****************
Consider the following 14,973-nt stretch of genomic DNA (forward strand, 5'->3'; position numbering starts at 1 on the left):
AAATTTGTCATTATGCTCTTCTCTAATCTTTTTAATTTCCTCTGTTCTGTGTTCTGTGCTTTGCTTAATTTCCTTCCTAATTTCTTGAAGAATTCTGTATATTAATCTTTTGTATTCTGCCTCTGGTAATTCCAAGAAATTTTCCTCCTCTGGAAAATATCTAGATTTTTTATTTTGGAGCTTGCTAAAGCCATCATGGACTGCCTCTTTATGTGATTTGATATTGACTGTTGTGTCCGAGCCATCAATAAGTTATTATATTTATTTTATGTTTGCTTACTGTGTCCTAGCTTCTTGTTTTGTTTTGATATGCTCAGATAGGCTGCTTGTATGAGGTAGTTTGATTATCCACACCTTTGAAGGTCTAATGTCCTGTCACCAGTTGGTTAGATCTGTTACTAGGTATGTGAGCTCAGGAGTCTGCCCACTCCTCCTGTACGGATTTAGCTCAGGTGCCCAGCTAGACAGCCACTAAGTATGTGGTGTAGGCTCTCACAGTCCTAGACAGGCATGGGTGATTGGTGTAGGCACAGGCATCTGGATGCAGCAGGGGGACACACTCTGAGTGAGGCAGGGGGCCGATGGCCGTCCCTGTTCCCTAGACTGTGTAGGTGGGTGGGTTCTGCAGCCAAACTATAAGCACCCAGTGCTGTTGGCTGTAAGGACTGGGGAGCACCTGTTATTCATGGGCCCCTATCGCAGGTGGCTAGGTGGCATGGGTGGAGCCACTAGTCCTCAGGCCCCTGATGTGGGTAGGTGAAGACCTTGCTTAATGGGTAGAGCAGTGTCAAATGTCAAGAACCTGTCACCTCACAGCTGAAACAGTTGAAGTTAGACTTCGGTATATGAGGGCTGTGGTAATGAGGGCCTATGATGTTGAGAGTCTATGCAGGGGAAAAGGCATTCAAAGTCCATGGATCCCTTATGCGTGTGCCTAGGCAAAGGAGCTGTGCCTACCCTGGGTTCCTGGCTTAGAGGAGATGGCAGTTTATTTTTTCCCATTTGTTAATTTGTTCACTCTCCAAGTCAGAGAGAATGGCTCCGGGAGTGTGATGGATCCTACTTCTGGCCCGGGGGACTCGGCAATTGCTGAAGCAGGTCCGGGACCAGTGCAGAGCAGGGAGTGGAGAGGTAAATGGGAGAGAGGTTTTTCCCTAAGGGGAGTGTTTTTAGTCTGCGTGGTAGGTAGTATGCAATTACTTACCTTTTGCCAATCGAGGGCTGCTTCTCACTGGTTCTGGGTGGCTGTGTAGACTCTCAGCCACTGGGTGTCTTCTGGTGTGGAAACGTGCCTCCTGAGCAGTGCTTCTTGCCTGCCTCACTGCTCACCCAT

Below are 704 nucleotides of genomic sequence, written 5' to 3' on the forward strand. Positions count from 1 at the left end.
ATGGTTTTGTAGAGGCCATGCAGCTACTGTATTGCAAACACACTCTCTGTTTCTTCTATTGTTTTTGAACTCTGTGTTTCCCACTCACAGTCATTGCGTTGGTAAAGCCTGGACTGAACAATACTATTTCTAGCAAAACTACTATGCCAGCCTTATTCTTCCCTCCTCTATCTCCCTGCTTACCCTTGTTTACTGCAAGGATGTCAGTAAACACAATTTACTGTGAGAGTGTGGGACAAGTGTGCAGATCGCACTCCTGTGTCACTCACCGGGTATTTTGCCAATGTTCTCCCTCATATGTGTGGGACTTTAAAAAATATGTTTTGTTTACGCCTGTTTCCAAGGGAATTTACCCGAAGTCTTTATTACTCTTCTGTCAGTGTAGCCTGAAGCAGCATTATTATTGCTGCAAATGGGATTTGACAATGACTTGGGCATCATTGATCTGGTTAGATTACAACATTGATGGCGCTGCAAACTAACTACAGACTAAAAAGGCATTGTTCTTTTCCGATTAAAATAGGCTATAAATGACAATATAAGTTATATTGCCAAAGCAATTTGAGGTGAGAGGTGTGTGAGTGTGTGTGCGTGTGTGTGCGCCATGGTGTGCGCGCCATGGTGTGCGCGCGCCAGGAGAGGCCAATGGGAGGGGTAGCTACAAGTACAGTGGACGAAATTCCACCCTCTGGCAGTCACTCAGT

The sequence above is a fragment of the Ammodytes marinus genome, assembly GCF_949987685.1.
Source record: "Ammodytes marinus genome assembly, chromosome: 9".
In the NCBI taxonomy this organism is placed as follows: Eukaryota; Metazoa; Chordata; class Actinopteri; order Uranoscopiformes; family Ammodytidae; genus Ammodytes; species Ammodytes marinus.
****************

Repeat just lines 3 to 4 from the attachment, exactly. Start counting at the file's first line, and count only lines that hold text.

Below are 704 nucleotides of genomic sequence, written 5' to 3' on the forward strand. Positions count from 1 at the left end.
ATGGTTTTGTAGAGGCCATGCAGCTACTGTATTGCAAACACACTCTCTGTTTCTTCTATTGTTTTTGAACTCTGTGTTTCCCACTCACAGTCATTGCGTTGGTAAAGCCTGGACTGAACAATACTATTTCTAGCAAAACTACTATGCCAGCCTTATTCTTCCCTCCTCTATCTCCCTGCTTACCCTTGTTTACTGCAAGGATGTCAGTAAACACAATTTACTGTGAGAGTGTGGGACAAGTGTGCAGATCGCACTCCTGTGTCACTCACCGGGTATTTTGCCAATGTTCTCCCTCATATGTGTGGGACTTTAAAAAATATGTTTTGTTTACGCCTGTTTCCAAGGGAATTTACCCGAAGTCTTTATTACTCTTCTGTCAGTGTAGCCTGAAGCAGCATTATTATTGCTGCAAATGGGATTTGACAATGACTTGGGCATCATTGATCTGGTTAGATTACAACATTGATGGCGCTGCAAACTAACTACAGACTAAAAAGGCATTGTTCTTTTCCGATTAAAATAGGCTATAAATGACAATATAAGTTATATTGCCAAAGCAATTTGAGGTGAGAGGTGTGTGAGTGTGTGTGCGTGTGTGTGCGCCATGGTGTGCGCGCCATGGTGTGCGCGCGCCAGGAGAGGCCAATGGGAGGGGTAGCTACAAGTACAGTGGACGAAATTCCACCCTCTGGCAGTCACTCAGT